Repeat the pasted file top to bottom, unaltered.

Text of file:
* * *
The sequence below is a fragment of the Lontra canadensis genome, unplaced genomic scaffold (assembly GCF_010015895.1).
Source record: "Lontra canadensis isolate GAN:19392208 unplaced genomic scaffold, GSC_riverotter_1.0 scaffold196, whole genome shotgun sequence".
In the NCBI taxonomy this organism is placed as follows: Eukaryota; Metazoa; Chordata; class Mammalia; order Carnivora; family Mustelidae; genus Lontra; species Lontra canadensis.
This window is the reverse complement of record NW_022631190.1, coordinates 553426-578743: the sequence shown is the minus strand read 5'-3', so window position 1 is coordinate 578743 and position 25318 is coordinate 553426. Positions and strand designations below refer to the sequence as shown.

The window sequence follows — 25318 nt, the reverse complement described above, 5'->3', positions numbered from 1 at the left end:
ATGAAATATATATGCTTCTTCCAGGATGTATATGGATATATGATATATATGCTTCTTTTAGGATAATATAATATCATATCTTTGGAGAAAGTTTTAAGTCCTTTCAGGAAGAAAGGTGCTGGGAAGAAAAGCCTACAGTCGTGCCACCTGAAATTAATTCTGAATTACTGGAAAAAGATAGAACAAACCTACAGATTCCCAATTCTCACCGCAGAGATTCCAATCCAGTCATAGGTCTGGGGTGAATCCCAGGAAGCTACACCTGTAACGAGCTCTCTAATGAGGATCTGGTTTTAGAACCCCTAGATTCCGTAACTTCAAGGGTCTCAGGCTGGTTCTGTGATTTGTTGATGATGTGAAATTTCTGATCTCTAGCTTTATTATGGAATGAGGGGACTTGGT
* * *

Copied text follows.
The sequence below is a fragment of the Lontra canadensis genome, unplaced genomic scaffold (assembly GCF_010015895.1).
Source record: "Lontra canadensis isolate GAN:19392208 unplaced genomic scaffold, GSC_riverotter_1.0 scaffold196, whole genome shotgun sequence".
In the NCBI taxonomy this organism is placed as follows: Eukaryota; Metazoa; Chordata; class Mammalia; order Carnivora; family Mustelidae; genus Lontra; species Lontra canadensis.
This window is the reverse complement of record NW_022631190.1, coordinates 553426-578743: the sequence shown is the minus strand read 5'-3', so window position 1 is coordinate 578743 and position 25318 is coordinate 553426. Positions and strand designations below refer to the sequence as shown.

The window sequence follows — 25318 nt, the reverse complement described above, 5'->3', positions numbered from 1 at the left end:
ATGAAATATATATGCTTCTTCCAGGATGTATATGGATATATGATATATATGCTTCTTTTAGGATAATATAATATCATATCTTTGGAGAAAGTTTTAAGTCCTTTCAGGAAGAAAGGTGCTGGGAAGAAAAGCCTACAGTCGTGCCACCTGAAATTAATTCTGAATTACTGGAAAAAGATAGAACAAACCTACAGATTCCCAATTCTCACCGCAGAGATTCCAATCCAGTCATAGGTCTGGGGTGAATCCCAGGAAGCTACACCTGTAACGAGCTCTCTAATGAGGATCTGGTTTTAGAACCCCTAGATTCCGTAACTTCAAGGGTCTCAGGCTGGTTCTGTGATTTGTTGATGATGTGAAATTTCTGATCTCTAGCTTTATTATGGAATGAGGGGACTTGGT